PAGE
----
DNA Bill can be misused for caste-based profiling, says panel draft report

The measure proposes DNA sampling and profiling of citizens accused of crime or reported missing

Updated - August 24, 2020 05:05 pm IST

Published - August 24, 2020 04:57 pm IST - New Delhi

The Bill that proposes DNA sampling and profiling of citizens accused of crime or reported missing and storing their unique genetic information for administrative purposes has some alarming provisions that could be misused for caste or community-based profiling, a draft report of the parliamentary standing committee on science and technology has flagged.

The committee headed by Congress leader Jairam Ramesh met on Monday, but for want of quorum, the draft report, which has been circulated among the committee members, was not finalised.

The DNA Technology (Use and Application) Regulation Act, 2019 , has been in the works for 15 years now. Nearly 60 countries have enacted similar legislation with the U.S. bringing in a law as far back as in 1994.

Sensitive info

The committee, in its draft report, pointed out that the DNA profiles can reveal extremely sensitive information of an individual such as pedigree, skin colour, behaviour, illness, health status and susceptibility to diseases. “Under the provisions of the Bill, access to such intrusive information can be misused to specifically target individuals and their families with their own genetic data. This is particularly worrying as it could even be used to incorrectly link a particular caste/community to criminal activities,” the report notes.

Decoding the DNA Bill

DNA database

The report has also red-flagged disregard to an individual’s privacy and other safeguards. The Bill proposes to store DNA profiles of suspects, undertrials, victims and their relatives for future investigations. “While there is a good case for a DNA database of convicts, so that repeat offenders may be easily identified, there is no legal or moral justification for a database with DNA of the other categories as noted above, given the high potential for misuse,” the report has noted.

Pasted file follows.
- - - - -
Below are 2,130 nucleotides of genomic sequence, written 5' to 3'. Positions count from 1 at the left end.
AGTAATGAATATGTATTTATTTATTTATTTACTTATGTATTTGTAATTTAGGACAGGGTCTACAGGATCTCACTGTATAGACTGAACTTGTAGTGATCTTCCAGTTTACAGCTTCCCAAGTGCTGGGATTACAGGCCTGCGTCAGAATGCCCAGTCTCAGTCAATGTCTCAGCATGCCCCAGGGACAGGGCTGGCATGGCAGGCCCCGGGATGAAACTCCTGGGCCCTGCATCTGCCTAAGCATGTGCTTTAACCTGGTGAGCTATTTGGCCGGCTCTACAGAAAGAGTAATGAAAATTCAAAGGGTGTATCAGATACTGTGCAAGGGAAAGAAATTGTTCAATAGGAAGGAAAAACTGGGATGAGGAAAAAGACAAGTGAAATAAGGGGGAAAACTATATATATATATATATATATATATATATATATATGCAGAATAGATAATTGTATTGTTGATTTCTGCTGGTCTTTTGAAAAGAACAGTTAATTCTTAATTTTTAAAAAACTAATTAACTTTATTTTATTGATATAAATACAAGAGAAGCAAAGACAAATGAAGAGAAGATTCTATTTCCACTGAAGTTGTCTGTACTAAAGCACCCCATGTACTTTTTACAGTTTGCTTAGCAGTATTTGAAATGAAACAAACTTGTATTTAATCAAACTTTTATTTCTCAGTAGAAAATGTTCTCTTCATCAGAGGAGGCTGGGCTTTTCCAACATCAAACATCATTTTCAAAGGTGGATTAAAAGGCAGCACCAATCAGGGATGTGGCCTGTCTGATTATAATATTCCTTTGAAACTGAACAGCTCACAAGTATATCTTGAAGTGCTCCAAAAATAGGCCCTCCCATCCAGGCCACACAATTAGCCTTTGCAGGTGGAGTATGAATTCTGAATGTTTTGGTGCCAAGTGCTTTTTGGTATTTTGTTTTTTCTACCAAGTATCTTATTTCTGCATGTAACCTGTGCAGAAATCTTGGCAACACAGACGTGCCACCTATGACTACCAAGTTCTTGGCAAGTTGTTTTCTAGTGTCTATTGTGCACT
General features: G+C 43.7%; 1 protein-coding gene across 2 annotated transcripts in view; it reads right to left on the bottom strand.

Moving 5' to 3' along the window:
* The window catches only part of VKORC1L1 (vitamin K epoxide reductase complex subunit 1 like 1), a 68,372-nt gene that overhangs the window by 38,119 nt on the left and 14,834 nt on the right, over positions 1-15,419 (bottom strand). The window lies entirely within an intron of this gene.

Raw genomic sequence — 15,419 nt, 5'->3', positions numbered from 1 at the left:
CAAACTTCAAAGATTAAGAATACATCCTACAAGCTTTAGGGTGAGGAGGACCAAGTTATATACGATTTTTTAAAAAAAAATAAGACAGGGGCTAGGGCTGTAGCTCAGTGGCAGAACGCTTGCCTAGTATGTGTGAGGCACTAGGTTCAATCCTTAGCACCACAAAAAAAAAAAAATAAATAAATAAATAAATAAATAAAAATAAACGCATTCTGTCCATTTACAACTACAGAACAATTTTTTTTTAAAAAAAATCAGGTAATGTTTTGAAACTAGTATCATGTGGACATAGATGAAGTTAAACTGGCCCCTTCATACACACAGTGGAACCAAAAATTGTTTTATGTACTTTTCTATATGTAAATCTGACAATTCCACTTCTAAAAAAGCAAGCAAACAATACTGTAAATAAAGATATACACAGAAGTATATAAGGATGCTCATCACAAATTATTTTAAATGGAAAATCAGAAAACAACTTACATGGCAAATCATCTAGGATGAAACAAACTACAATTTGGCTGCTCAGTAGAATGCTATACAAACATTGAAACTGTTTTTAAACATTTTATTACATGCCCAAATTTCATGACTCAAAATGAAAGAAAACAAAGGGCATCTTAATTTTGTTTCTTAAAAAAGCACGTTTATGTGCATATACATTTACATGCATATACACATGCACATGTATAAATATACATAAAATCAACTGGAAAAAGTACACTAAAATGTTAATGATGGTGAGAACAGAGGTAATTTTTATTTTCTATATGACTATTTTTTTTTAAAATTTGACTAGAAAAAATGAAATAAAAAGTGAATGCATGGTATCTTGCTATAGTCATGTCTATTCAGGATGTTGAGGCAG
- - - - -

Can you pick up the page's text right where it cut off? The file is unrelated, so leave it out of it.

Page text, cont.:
In the Bill, if a person is arrested for an offence that carries punishment up to seven years, investigation authorities must take the person’s written consent before taking the DNA sample. But this consent, the draft report flags, is only “perfunctory.”

‘Perfunctory consent’

“The Bill refers to consent in several provisions, but in each of those, a magistrate can easily override consent, thereby in effect, making consent perfunctory. There is also no guidance in the Bill on the grounds and reasons of when the magistrate can override consent, which could become a fatal flaw,” the draft report notes.

Proposed DNA bank will not store data permanently: official

The Bill permits retention of DNA found at a crime scene in perpetuity, even if conviction of the offender has been overturned. The committee has urged the government to amend the provisions to ensure that if the person has been found innocent his DNA profile has to be removed immediately from the data bank.

Independent scrutiny

The committee has recommended that independent scrutiny must be done of the proposals to destroy biological samples and remove DNA profiles from the database.

The Bill also provides that DNA profiles for civil matters will also be stored in the data banks, but without a clear and separate index. The committee has questioned the necessity for storage of such DNA profiles, pointing out that this violates the fundamental right to privacy and does not serve any public purpose.

The committee has also called the Bill “premature” and in the absence of robust data protection legislation, the security of a huge number of DNA profiles that will be placed with the National DNA Data bank and its regional centres is questionable.

Loopholes apart, the Bill is urgently required as its applications would be to enable identification of missing children. As per the National Crime Records Bureau, annually 1,00,000 children go missing. The Bill will also help in identifying unidentified deceased, including disaster victims and apprehend repeat offenders for heinous crimes such as rape and murder. DNA testing is currently being done on an extremely limited scale in India, with approximately 30-40 DNA experts in 15-18 laboratories undertaking less than 3,000 cases per year, which represent 2-3% of the total need. However, the standards of the laboratories are not monitored or regulated.

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